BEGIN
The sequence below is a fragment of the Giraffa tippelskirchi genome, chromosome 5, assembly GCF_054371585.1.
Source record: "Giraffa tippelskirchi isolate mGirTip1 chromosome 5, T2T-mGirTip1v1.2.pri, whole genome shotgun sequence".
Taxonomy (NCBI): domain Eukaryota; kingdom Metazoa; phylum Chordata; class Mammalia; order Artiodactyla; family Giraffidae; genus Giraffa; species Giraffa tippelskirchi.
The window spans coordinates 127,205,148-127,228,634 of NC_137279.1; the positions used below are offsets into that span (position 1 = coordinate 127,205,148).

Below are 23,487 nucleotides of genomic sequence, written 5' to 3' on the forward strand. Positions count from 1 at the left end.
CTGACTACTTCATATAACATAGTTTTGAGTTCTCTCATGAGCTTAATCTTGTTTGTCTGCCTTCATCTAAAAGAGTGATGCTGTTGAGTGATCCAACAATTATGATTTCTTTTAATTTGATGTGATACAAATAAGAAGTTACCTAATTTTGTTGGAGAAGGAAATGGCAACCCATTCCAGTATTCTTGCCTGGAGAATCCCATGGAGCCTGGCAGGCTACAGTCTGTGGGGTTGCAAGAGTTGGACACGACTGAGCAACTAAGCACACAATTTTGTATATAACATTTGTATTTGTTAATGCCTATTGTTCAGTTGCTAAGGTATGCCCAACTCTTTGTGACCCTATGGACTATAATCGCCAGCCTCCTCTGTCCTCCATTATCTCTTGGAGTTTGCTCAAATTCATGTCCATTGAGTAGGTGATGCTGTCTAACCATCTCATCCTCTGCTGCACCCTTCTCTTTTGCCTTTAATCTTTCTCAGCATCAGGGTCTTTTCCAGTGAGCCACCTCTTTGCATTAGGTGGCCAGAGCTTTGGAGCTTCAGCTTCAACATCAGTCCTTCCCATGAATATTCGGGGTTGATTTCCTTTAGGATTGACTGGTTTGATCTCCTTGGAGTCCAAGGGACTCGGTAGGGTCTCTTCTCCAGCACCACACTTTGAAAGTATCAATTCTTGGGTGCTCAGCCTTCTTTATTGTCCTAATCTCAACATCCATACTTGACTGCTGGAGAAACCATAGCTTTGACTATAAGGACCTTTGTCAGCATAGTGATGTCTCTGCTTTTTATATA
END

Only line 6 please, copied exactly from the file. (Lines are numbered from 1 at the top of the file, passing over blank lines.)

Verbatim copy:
CTGACTACTTCATATAACATAGTTTTGAGTTCTCTCATGAGCTTAATCTTGTTTGTCTGCCTTCATCTAAAAGAGTGATGCTGTTGAGTGATCCAACAATTATGATTTCTTTTAATTTGATGTGATACAAATAAGAAGTTACCTAATTTTGTTGGAGAAGGAAATGGCAACCCATTCCAGTATTCTTGCCTGGAGAATCCCATGGAGCCTGGCAGGCTACAGTCTGTGGGGTTGCAAGAGTTGGACACGACTGAGCAACTAAGCACACAATTTTGTATATAACATTTGTATTTGTTAATGCCTATTGTTCAGTTGCTAAGGTATGCCCAACTCTTTGTGACCCTATGGACTATAATCGCCAGCCTCCTCTGTCCTCCATTATCTCTTGGAGTTTGCTCAAATTCATGTCCATTGAGTAGGTGATGCTGTCTAACCATCTCATCCTCTGCTGCACCCTTCTCTTTTGCCTTTAATCTTTCTCAGCATCAGGGTCTTTTCCAGTGAGCCACCTCTTTGCATTAGGTGGCCAGAGCTTTGGAGCTTCAGCTTCAACATCAGTCCTTCCCATGAATATTCGGGGTTGATTTCCTTTAGGATTGACTGGTTTGATCTCCTTGGAGTCCAAGGGACTCGGTAGGGTCTCTTCTCCAGCACCACACTTTGAAAGTATCAATTCTTGGGTGCTCAGCCTTCTTTATTGTCCTAATCTCAACATCCATACTTGACTGCTGGAGAAACCATAGCTTTGACTATAAGGACCTTTGTCAGCATAGTGATGTCTCTGCTTTTTATATA